The U.S. Dollar and the Emerging Markets
Economic damage due to U.S. dollar (USD) strength is experienced globally, but the emerging market economies tend to be most affected. This occurs predominately for two reasons:
- Emerging market economies generally have underdeveloped banking systems and thus are more reliant on capital sourced through the global capital markets. Often this capital is borrowed in USD. Investors employing the “carry trade”, as discussed in “The USD Role as a Funding Currency”, frequently provide funds to these markets.
- Commodities are priced in USD. Many emerging market economies are commodity producers/exporters dependent on both strong demand for and high prices of commodities. The effect of USD strength on commodity prices will be further discussed in part 3 of this USD series.
Historically, periods of USD appreciation have led to outflows of investment dollars resulting in economic hardship, crisis and even regime change in emerging market nations. The 1997-1998 Asian crisis, the related default of Russia and the collapse of the hedge fund Long Term Capital Management, for instance, were precipitated by a strong USD and a rapid reversal of capital flows from Asia back to the U.S. It is estimated the crisis resulted in the repatriation of $250-$500 billion.
The Bank for International Settlements (BIS) estimates that there is currently over $9 trillion of USD (the carry trade) that has been lent abroad. It is likely $1.0-$2.5 trillion of that amount is invested in China alone, well in excess of that which, when repatriated, precipitated the Asian crisis. Years of historically low U.S. interest rates and a depreciating USD coupled with insatiable investor demand for investments with “excess” yield played a significant role in bolstering the size of the aforementioned carry trade. It is important to note that the carry trade by definition has an embedded USD short position. If that trade were to unwind, demand for USD would increase as these positions are covered. This in turn could fuel the USD higher as a higher USD results in more carry trade unwinds in a vicious and self-reinforcing cycle.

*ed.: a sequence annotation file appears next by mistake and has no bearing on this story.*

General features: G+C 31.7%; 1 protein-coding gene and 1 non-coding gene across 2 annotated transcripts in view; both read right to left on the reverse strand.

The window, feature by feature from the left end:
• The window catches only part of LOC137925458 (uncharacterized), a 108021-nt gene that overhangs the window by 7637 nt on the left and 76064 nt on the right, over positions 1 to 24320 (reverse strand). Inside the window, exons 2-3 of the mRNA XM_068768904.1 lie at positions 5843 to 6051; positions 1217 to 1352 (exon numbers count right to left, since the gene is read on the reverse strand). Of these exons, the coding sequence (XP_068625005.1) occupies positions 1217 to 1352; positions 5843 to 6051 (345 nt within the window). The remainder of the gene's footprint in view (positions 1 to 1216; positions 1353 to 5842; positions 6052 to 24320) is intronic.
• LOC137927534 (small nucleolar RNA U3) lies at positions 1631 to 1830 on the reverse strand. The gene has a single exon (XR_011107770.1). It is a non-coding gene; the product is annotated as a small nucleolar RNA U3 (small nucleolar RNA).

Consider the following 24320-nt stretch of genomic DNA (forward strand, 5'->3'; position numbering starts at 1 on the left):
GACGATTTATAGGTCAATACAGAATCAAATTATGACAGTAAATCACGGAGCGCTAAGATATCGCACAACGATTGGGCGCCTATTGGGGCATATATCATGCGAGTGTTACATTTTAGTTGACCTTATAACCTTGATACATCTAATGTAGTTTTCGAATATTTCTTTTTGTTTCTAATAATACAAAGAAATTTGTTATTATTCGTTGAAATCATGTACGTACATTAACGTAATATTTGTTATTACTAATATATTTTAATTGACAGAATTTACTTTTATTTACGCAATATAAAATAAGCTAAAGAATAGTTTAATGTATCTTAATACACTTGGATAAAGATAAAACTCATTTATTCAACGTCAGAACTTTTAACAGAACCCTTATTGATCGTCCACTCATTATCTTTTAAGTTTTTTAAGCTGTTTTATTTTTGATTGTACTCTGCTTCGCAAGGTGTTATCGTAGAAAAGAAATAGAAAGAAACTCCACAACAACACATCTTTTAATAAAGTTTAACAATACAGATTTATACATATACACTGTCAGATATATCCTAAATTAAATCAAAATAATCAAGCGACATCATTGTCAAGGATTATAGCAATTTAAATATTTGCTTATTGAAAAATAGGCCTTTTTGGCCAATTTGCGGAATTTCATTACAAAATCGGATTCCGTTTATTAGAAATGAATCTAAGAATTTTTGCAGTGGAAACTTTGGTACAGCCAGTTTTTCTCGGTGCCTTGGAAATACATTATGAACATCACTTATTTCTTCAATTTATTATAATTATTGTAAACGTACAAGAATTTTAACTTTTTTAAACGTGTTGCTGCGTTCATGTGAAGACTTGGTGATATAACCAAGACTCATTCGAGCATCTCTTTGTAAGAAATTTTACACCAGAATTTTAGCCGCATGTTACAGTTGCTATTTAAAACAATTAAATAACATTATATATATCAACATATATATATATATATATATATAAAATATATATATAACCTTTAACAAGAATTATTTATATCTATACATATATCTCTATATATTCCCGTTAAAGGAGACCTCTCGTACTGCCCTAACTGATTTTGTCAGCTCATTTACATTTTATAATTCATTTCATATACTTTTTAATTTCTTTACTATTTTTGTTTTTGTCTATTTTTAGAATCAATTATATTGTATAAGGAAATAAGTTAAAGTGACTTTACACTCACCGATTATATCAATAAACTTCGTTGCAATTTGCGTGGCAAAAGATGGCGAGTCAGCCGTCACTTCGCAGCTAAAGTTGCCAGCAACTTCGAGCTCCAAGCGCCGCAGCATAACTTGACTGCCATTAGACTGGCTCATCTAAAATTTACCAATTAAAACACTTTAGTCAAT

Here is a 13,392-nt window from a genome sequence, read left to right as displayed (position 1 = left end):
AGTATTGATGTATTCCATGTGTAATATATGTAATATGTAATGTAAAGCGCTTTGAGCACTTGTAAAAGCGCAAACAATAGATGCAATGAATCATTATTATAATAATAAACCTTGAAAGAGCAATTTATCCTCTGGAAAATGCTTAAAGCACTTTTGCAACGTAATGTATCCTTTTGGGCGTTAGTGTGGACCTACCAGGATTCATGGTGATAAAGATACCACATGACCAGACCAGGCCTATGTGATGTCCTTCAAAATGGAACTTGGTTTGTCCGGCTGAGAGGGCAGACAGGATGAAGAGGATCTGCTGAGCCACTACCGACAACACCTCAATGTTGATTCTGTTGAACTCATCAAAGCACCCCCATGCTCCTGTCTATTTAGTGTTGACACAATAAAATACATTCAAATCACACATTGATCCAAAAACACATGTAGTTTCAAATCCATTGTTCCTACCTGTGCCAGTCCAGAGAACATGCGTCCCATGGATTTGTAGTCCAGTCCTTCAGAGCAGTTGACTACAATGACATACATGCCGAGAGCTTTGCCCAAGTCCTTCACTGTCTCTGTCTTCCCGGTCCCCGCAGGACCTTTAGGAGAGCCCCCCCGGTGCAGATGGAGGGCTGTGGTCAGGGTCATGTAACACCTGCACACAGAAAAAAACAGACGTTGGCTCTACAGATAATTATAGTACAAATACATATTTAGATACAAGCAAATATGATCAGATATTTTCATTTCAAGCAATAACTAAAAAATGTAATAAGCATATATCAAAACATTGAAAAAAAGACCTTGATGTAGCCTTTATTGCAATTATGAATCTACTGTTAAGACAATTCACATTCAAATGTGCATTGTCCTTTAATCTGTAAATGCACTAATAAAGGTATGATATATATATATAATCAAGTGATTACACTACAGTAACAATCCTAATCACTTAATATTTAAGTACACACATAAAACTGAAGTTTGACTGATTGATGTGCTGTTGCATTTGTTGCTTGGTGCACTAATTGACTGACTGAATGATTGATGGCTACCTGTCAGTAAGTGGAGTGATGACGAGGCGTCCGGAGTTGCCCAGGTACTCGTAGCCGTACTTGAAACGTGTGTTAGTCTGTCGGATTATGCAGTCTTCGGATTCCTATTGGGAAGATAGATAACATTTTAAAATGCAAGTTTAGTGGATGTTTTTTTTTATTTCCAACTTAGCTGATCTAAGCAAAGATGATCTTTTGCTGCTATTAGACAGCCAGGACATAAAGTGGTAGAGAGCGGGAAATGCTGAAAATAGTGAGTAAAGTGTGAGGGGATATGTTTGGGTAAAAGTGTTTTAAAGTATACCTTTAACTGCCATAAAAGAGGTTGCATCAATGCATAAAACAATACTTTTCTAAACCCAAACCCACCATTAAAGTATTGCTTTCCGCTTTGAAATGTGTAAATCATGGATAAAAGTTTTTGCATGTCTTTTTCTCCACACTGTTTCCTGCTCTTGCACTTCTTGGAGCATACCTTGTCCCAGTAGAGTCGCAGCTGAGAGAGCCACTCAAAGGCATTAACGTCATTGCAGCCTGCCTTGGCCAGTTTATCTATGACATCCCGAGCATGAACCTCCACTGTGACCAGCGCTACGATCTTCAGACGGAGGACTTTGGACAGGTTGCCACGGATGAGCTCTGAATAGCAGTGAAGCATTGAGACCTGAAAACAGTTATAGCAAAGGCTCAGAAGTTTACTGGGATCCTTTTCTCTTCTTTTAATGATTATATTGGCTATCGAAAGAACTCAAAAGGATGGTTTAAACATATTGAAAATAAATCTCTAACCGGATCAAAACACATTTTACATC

The economic growth this capital supports has been tremendous making the potential ramifications of a USD repatriation more concerning then that which occurred in the late 1990s. The graph below illustrates the tight correlation between the USD and the emerging markets. The USD index is inversely scaled to better highlight the relationship.
Over the past year the MSCI Emerging Markets Index (EEM) fell 25%, directly and indirectly the result of slowing economic growth in China. Reacting to the slowdown, China softened their currency’s (RMB) peg to the USD, with an initial 3% RMB devaluation. China is in a tough spot. Maintaining the USD peg would further limit economic growth as Chinese exports become more expensive relative to other exporting nations as the USD appreciates. Devaluation, on the other hand, will risk a significant reversal of carry trades and potentially destabilize global financial markets.
China will likely continue to devalue the RMB over time, resulting in continued USD strength, further weakness of the commodity complex, slowing U.S. corporate profits and increased demand for U.S. Treasury securities. In this scenario the pain currently felt by some emerging market economies may not be over.
The possibility of significant USD appreciation, coupled with a lack of understanding for the role the USD plays in asset performance by many investors, may generate substantial risk and volatility. However, it also introduces great opportunities for certain types of investors, like CTA’s, who appreciate the role the USD plays in global finance.
Commodity prices are denominated in USD, thus making their price a function not just of supply and demand but also the value of the USD. The significant effect the USD plays on commodity prices will be examined in the next installment.
Article contributed by Michael Lebowitz of 720Global